The trick is to get the fuel from the tank located in the rear of the car to the engine in
The weekly racer faces some very real challenges with fuel systems. These problems are manifest in trying to make a fuel system that was designed for passenger cars feed an engine living in a racing environment. Even slight modifications, such as improved airflow through the use of a larger carburetor, the addition of improved exhaust, and ignition systems will enable an engine that has very limited internal modifications to develop more power, have an expanded rpm range and, subsequently, a greater need for fuel to supply these even limited modifications.
Engines for the weekly racer can range from a bone stock motor complete with air cleaner and mufflers to a highly tuned 500- to 600hp engine with very specialized fuel system needs. The weekly racer also has to deal with a variety of fuels, ranging from pump gasoline, E85, or race gas and, at the outer limits of the fuel spectrum, alcohol. All of these factors dictate the complexity of the fuel system. The amount of load that system will have to bear varies greatly.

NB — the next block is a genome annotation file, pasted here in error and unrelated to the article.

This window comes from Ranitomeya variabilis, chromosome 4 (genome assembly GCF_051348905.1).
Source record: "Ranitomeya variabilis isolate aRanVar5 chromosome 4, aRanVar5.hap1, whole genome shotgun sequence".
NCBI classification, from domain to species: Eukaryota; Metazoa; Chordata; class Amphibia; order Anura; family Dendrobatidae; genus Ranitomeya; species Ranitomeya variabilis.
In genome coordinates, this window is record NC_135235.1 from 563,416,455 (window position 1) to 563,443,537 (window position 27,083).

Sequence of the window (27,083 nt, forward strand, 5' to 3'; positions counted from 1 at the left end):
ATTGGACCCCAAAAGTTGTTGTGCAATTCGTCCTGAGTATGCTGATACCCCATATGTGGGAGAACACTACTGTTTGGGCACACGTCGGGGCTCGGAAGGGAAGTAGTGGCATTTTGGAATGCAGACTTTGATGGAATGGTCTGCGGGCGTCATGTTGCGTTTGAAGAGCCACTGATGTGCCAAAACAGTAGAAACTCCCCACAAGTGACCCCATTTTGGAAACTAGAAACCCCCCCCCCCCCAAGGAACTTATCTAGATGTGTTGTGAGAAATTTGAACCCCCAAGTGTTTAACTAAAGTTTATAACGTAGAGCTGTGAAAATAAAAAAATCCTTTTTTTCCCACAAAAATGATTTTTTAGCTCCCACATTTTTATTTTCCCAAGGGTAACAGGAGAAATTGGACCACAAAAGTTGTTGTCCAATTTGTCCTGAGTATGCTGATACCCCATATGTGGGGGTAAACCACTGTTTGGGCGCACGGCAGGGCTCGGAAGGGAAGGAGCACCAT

Sunlight can cause a rapid degradation of a fuel's chemistry. While the use of white plast
For the most part, the weekly racer running at the local bullring will have a fuel system that is just a warmed over OEM system. Many of these race cars began life as daily drivers, never designed to be consistently driven at or near maximum power levels. Since the needs of the racer are so much different, stock fuel systems must be modified and improved to sustain the power requirements.
A typical short track fuel system is fairly simple. It includes a fuel tank or possibly a fuel cell, fuel lines, a fuel filter or two, and a fuel pump. If electronic fuel injection is being used, the system will also include fuel injectors and a computer. If the fuel system is supplying a high-power engine, the use of a fuel pressure regulator is almost a certainty, which may include a return line to the fuel tank. In those cases, you have fuel traveling from the tank to the engine and a line to route fuel that is bypassed from the regulator back to the tank. It boils down to a simple equation: The more power the engine produces the more complex the fuel system.